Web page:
|After thinking about it, Bengals coach Lewis would kick it again|
|Written by Admin|
|Monday, 29 October 2007 12:16|
CINCINNATI (AP) -After thinking about it for a night, Marvin Lewis defended his most unpopular decision in five seasons as Cincinnati Bengals coach.|
He would kick it again.
Lewis was criticized by fans and second-guessed by players for playing it safe during a 24-13 loss to Pittsburgh on Sunday. With Cincinnati's season on the line, Lewis chose a field goal instead of going for a touchdown late in the first half.
The move backfired, and Lewis agreed after the game he probably should have gone for the touchdown. A day later, he did an about-face and defended a decision that was interpreted as a lack of faith in his offense.
``I'm probably still going to kick the field goal at that point with where we were in the game and so forth,'' Lewis said Monday afternoon. ``It's easy to look back on it now, particularly after they score a touchdown, and think that makes a difference. But at that point, getting the (three) points was important.
``Obviously, the players always want to go, the fans always want to go, because the next day they really don't care. And if we don't make it, if we run it we should have thrown it, and if we threw it we should have ran it. So there's the other sides of those coins.''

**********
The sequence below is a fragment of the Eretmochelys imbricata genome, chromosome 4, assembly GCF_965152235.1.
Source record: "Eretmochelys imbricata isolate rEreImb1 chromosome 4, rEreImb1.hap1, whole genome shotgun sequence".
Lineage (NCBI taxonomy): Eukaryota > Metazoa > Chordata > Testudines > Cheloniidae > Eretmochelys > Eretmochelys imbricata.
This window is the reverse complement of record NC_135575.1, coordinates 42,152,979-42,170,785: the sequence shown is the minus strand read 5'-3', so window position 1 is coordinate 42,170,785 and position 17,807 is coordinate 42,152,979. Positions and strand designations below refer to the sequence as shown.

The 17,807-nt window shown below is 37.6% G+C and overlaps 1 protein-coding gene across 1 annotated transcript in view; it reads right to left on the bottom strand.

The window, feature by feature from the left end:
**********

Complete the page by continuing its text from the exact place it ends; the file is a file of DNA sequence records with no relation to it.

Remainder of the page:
There was no disputing the outcome. At 2-5, the Bengals have essentially scuttled their season. And the decision by Lewis represented their season in a microcosm.
They can't make - or don't try to make - the game-turning play.
They trailed 14-3 late in the first half Sunday, but had a chance to change the momentum when they put together a 10-play drive behind Carson Palmer, who was 7-of-7 for 46 yards on the drive.
His third-down completion put the ball just inside the 2-yard line, a couple of feet shy of a first down. Lewis initially considered going for it, then called a timeout after a measurement. Then, he opted for the field goal.
The largest crowd in Paul Brown Stadium history booed when kicker Shayne Graham went onto the field, and again when his 20-yard kick split the uprights. One of Cincinnati's best chances had ended the way Pittsburgh wanted: in a field goal instead of a touchdown.
Lewis feared if the Bengals went for it and failed, the Steelers could have taken control of the game.
``If we are unsuccessful, we give them quite a bit of momentum,'' he said.
They got it anyway.
Pittsburgh took the kickoff and drove to Cincinnati's 1-yard line with 9 seconds left in the half. Unlike the Bengals, the Steelers didn't hesitate to go for it all. Willie Parker dived into the end zone for a 21-6 lead with 4 seconds to go, then did a muscleman pose in the end zone.
The contrast was striking. First-place Pittsburgh was determined to get into the end zone. Last-place Cincinnati was content to kick.
Several players said after the game they wished they'd gone for it on fourth-and-1 instead of taking the field goal. Those feelings didn't change overnight.
``My take on it was the same as yesterday,'' receiver T.J. Houshmandzadeh said. ``I thought we should have gone for it, but he's the head coach. He chose not to go for it, and we didn't.''
Houshmandzadeh disagreed with the call, but didn't blame the loss on that one play.
``Y'all are making a big deal about that call, but even if we get the first down and we score, do we win?'' Houshmandzadeh said. ``We don't know that. You can't point to that one thing and say that we lost, because there's no guarantee that if we score we win the game anyway.''
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